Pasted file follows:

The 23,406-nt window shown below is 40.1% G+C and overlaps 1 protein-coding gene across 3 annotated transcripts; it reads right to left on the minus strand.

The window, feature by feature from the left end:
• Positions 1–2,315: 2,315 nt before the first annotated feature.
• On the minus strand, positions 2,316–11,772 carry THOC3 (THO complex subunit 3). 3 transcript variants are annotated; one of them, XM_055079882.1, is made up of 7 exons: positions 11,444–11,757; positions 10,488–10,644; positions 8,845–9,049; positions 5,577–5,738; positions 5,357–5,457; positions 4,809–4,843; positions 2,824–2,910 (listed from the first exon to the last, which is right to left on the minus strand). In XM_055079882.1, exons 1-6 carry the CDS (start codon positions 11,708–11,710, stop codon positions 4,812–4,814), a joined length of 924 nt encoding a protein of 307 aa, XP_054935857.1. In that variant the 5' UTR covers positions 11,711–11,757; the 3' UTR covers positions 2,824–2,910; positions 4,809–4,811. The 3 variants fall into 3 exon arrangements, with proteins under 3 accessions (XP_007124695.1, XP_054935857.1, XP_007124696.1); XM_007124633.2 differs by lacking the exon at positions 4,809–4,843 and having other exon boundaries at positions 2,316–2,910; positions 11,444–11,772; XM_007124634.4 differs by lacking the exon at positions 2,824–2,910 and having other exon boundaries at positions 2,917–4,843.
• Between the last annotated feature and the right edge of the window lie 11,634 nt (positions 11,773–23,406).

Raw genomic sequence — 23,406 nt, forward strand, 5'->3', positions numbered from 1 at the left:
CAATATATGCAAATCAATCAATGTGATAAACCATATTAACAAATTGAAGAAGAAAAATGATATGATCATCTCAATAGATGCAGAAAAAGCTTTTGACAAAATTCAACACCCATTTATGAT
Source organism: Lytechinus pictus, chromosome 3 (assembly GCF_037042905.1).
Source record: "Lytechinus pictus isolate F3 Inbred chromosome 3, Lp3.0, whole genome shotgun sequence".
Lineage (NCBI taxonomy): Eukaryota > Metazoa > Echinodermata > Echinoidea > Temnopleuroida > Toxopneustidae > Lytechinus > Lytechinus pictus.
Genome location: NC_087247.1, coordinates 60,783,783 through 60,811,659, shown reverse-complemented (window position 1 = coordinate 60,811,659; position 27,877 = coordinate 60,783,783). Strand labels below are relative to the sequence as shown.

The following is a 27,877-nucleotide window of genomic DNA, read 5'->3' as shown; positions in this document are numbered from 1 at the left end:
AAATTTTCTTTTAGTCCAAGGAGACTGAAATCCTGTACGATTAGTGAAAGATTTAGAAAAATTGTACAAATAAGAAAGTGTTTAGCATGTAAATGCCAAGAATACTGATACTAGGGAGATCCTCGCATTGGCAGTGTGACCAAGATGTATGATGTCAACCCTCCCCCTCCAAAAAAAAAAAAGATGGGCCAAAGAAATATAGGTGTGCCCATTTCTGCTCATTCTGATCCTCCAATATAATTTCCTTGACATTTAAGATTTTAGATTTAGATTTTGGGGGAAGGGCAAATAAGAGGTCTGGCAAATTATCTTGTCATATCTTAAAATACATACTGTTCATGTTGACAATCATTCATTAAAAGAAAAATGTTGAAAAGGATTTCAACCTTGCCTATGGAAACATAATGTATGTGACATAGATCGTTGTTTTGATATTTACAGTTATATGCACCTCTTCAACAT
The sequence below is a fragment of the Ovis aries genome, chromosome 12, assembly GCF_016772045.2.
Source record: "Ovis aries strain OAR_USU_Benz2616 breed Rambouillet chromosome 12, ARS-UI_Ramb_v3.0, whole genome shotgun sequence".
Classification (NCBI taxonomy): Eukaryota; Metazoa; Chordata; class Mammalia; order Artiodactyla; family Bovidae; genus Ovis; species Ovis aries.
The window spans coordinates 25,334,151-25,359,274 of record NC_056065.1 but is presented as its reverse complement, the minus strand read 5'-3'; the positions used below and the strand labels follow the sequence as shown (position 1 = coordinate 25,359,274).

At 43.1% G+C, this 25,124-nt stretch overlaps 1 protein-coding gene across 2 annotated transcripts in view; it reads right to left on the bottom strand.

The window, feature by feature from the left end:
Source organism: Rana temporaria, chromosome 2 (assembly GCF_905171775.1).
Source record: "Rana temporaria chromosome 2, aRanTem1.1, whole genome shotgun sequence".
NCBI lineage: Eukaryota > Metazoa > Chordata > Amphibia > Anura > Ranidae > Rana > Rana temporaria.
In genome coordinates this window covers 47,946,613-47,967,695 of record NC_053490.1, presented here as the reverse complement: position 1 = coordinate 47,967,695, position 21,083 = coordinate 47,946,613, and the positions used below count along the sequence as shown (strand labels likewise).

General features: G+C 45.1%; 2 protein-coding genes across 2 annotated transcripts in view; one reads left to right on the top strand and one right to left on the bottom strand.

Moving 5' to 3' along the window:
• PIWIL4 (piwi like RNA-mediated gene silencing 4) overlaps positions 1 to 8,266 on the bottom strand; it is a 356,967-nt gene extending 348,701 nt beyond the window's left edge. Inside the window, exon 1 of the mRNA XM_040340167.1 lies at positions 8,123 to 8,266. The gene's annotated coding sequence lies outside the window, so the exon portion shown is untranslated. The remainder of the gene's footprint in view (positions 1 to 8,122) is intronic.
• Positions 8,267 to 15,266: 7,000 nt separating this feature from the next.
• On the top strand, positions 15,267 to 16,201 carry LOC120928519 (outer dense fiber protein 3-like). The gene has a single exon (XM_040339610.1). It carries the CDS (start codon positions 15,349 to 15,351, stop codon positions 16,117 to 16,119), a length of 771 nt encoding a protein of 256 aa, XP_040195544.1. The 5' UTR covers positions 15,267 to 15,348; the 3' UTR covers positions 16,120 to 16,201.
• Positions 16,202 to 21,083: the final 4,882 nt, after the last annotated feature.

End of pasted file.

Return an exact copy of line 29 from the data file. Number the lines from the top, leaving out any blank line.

• Positions 16,202 to 21,083: the final 4,882 nt, after the last annotated feature.